Gaming for Social Good Over the years, many video games with social themes have been developed. In 2005, the United Nations World Food Programme released Food Force. Food Force was a downloadable game, developed by game publisher Konami, in which players delivered food to people in need. Another game for social change was MTV's Darfur Is Dying. Released in 2006, this online game put players in the role of a refugee in civil war-torn Darfur.
Gamification and Serious Games in Organizational Learning Infographic Adult Education Infographics Gamification Infographics The Gamification and Serious Games in Organizational Learning Infographic illustrates trends in gamification and serious games for organizational learning. From 551 people that completed the ASTD survey: 25% use gamification in learning20% use serious games in learning 7 Pillars Of Digital Leadership In Education 7 Pillars Of Digital Leadership In Education by Eric Sheninger, Principal at New Milford High School in New Jersey As schools change leadership must as well. With society becoming more and more reliant on technology it is incumbent upon leaders to harness the power of digital technologies in order to create school cultures that are transparent, relevant, meaningful, engaging, and inspiring. In order to set the stage for increasing achievement and to establish a greater sense of community pride for the work being done in our schools, we must begin to change the way we lead.
Outcomes of game-based learning: Research roundup - Journalist's Resource Journalist's Resource (iStock) Constructivism, or learning by doing, is a classic approach to educational instruction that has generated renewed interest in the digital era. Constructivist practices such as apprenticeships have a long history, but in contemporary classrooms they and other hands-on programs often take a back seat to teachers telling students what they need to know rather than facilitating each person’s natural curiosity and learning style. Gamification vs Game-Based eLearning: Can You Tell The Difference? The terms “gamification” and “game-based eLearning” are sometimes used interchangeably. However, there are distinct differences between the two that all eLearning professionals should be aware of. In this article, I’ll compare and contrast gamification vs game-based eLearning and I’ll give you some useful tips on how to design an effective instructional strategy for each. Both gamification and game-based eLearning can offer your eLearning course a variety of benefits. However, it’s important to know the distinction between gamification vs game-based eLearning, so that you can choose the approach that better serves your eLearning objectives and goals, but also meets the needs of your learners. Let’s take a closer look at the basics of both gamification and game-based eLearning, in order to determine which methodology is more appropriate for your next eLearning course.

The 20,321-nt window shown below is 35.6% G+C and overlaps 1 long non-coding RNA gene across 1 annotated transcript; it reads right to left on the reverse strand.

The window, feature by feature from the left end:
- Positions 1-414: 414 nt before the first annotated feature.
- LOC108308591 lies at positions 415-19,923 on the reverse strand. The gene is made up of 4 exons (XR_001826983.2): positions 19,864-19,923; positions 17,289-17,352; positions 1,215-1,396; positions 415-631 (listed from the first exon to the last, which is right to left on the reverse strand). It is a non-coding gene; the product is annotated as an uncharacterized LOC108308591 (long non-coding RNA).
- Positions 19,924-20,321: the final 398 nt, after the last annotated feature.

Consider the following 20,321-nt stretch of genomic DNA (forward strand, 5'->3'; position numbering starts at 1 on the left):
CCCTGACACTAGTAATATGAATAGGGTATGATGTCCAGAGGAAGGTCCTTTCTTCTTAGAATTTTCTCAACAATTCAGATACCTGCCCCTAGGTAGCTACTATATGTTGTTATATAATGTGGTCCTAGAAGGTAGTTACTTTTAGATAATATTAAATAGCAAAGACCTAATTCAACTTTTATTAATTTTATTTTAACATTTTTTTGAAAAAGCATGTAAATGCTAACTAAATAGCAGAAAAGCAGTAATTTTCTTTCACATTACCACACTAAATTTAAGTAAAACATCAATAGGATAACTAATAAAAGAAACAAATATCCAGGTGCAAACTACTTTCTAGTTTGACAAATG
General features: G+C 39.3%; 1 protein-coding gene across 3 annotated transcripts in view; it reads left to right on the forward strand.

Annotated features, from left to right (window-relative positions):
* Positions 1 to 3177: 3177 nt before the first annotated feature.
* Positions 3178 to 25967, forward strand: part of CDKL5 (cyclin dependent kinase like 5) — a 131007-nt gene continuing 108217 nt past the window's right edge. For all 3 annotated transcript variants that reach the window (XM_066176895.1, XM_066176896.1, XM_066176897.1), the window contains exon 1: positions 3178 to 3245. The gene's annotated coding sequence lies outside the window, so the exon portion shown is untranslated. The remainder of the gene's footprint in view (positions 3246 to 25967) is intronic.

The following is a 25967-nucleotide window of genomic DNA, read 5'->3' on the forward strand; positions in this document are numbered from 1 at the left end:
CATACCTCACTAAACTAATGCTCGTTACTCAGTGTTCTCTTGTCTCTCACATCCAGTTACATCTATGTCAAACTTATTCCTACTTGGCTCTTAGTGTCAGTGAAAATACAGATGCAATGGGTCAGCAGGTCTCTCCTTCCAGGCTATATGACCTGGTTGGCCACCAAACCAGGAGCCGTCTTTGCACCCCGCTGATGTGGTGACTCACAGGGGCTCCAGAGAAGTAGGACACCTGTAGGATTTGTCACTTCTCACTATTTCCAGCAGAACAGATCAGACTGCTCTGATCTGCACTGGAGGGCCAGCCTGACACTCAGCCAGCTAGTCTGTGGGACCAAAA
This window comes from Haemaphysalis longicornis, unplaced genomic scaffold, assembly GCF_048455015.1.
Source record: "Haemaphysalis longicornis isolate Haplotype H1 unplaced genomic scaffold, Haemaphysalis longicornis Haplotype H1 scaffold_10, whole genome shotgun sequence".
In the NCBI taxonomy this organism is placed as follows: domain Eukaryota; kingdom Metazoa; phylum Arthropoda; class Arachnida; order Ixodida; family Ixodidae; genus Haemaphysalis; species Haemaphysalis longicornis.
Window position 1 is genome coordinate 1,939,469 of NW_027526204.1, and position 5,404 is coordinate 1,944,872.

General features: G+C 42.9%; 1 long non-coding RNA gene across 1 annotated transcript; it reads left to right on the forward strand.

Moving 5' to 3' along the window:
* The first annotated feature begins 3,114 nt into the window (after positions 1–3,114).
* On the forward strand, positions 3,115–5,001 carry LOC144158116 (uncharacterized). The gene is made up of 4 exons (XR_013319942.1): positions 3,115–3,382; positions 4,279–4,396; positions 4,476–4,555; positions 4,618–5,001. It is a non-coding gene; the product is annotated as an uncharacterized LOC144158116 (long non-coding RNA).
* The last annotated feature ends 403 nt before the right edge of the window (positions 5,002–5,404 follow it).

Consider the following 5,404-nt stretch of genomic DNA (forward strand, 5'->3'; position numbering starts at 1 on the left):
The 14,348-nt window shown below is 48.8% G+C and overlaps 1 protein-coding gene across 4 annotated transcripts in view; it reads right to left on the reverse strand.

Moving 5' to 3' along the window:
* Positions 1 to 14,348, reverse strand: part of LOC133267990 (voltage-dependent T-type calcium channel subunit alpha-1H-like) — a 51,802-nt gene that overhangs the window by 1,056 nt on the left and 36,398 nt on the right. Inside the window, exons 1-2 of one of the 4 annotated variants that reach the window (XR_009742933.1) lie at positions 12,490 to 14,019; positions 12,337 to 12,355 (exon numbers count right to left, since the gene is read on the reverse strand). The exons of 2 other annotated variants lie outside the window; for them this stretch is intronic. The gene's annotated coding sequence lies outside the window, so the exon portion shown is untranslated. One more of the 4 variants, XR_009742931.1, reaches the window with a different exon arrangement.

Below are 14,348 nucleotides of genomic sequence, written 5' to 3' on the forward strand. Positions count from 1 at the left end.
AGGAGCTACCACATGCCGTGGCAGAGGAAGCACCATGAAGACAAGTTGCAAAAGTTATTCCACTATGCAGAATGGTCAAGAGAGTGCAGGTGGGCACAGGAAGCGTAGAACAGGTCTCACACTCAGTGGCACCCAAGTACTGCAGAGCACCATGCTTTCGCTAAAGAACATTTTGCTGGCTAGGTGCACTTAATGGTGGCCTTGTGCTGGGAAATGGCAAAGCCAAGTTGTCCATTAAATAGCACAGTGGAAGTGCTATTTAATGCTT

2014 Reflections on Gamification for Learning The year 2014 was a fantastic year for gamification with lots of companies engaging in gamified solutions, more and more people understanding what gamification is all about and several well known technology companies taking the plunge into gamification. As well as some interesting vendor offerings in the field. The interest in gamification for learning is larger than it’s ever been and continues to grow (but not as fast as some predicted…more about that later). This year I found myself traveling to Mexico to help with gamification projects, visiting California to conduct several gamification workshops for technology and biotech companies, writing an academic book chapter on gamification, creating a Lynda.com course on gamification and speaking about the topic with many people at conferences and within their own organizations. Here are some thoughts and reflections based on those experiences:
Gamification Is The New Corporate Performance Management Performance Management Systems Motivate Managers Well. Employees are Often Left with No Effective Performance Management. Yet, the same process and detailed encouragement to hit targets is, in most cases, completely absent from the lives of lower level employees. What do students entering HE expect from digital technologies? When we come across new technologies or digital platforms for the first time in further and higher education (HE), how do we decide what the technology does or should do, and how we can use it to help us? In the digital student project we have been investigating incoming students’ expectations of the digital environment in HE. Institutions will be working to meet or manage expectations as hundreds of thousands of new students arrive in September but it’s no small task to build a picture of students’ hopes and aspirations when there are modules to rewrite and technology to update over the summer. Clearly experiences of digital technology while at school will be a major influence, so we have looked closely at the sort of technologies schools own and how they use it. In the classroom Coming to an understanding of the use of technology in schools wasn’t straight forward.